Yesterday (Sunday Feb 16, 2014) I was back at Southend for some ILS approaches. The weather was really nice with lovely clear blue skies. I'm pleased to say I did three approaches to Runway 24 and they all went well. Well enough that my instructor Pete was pleased with the affair anyway. The wind was again kind with only 10 degrees of drift coming in on final approach so all the numbers made sense. 

Next week the agenda will be a test profile. A kind of lesson which is a recap on some of the earlier work. This should be interesting because although my recent work on the PA28 has gone well its been limited to pretty much tracking. The earlier handling stuff (limited panel, general IMC and recovery from unusual attitude etc) was all done in a different type of aircraft... a C172!

Departure: 15:35 Arrival: 16:55
Total Time: 1:20 | IMC Rating: 1:10

Total Hours = 66:10 DUAL + 21:00 PIC [P1] + 2:10 [PICUS]
Total IMC Rating: 11:50

Total Time = 89:20

Monday, 3 February 2014

IMC Rating - Lesson 11 Vectored ILS Southend Runway 24

Yesterday (Sunday Feb 2, 2014) I arrived at Southend (EGMC) to do some ILS approaches. However, due to some ATC requirements I was given vectored ILS approaches instead. This essentially means not doing the typical outbound procedural leg from over the beacon and then turning base to pick up the localiser. In this instance (what I was offered) was somebody providing me vectors (headings to fly) to pick up the localiser directly with one turn.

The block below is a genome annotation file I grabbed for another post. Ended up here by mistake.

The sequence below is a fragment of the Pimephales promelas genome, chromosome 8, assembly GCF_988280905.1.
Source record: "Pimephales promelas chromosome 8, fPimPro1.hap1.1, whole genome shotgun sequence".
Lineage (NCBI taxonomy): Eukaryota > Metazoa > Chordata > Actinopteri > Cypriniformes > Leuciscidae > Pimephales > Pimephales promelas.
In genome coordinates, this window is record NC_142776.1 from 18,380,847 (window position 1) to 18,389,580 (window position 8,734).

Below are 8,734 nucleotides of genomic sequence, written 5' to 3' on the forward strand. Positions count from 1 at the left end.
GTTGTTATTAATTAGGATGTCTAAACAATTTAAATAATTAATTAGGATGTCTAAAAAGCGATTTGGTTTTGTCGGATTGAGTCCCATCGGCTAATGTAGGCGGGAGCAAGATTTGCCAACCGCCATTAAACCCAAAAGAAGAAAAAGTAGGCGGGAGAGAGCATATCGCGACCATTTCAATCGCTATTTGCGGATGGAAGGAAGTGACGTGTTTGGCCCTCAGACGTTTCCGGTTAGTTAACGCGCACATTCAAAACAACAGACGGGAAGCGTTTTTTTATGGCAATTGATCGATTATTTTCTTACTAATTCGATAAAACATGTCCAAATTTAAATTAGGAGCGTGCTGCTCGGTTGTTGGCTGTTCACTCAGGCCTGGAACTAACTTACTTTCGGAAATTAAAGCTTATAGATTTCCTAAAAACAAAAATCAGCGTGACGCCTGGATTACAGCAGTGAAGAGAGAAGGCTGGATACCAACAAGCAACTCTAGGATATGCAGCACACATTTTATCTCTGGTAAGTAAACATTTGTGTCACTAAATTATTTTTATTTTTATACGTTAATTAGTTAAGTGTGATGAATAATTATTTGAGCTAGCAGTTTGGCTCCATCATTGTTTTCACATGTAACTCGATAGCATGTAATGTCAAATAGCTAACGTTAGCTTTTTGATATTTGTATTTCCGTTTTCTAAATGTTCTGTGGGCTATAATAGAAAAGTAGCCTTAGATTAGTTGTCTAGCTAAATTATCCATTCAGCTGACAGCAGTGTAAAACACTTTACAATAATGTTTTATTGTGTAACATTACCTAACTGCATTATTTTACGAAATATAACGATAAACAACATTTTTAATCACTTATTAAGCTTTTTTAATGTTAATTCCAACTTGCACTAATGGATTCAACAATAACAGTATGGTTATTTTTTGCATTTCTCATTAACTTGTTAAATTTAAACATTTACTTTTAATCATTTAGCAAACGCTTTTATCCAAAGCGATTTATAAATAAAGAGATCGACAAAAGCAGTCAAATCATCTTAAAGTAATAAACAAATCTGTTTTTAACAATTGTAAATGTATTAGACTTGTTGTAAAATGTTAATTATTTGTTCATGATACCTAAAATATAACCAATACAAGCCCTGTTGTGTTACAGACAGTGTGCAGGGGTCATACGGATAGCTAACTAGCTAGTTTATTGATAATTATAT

The weather was lovely and the wind pretty much straight down runway 24 . This meant coming down on final approach all the numbers made sense.

It was hard work (this is still new to me) but I knew it was going to be. It went very well indeed though and Pete my instructor said it was some excellent instrument flying.

Next week the agenda reverts back to the pure ILS approaches if ATC are ok with this at that time.

Departure: 12:50 Arrival: 14:05
Total Time: 1:15 | IMC Rating: 1:05

Total Hours = 64:50 DUAL + 21:00 PIC [P1] + 2:10 [PICUS]
Total IMC Rating: 10:40

Total Time = 88:00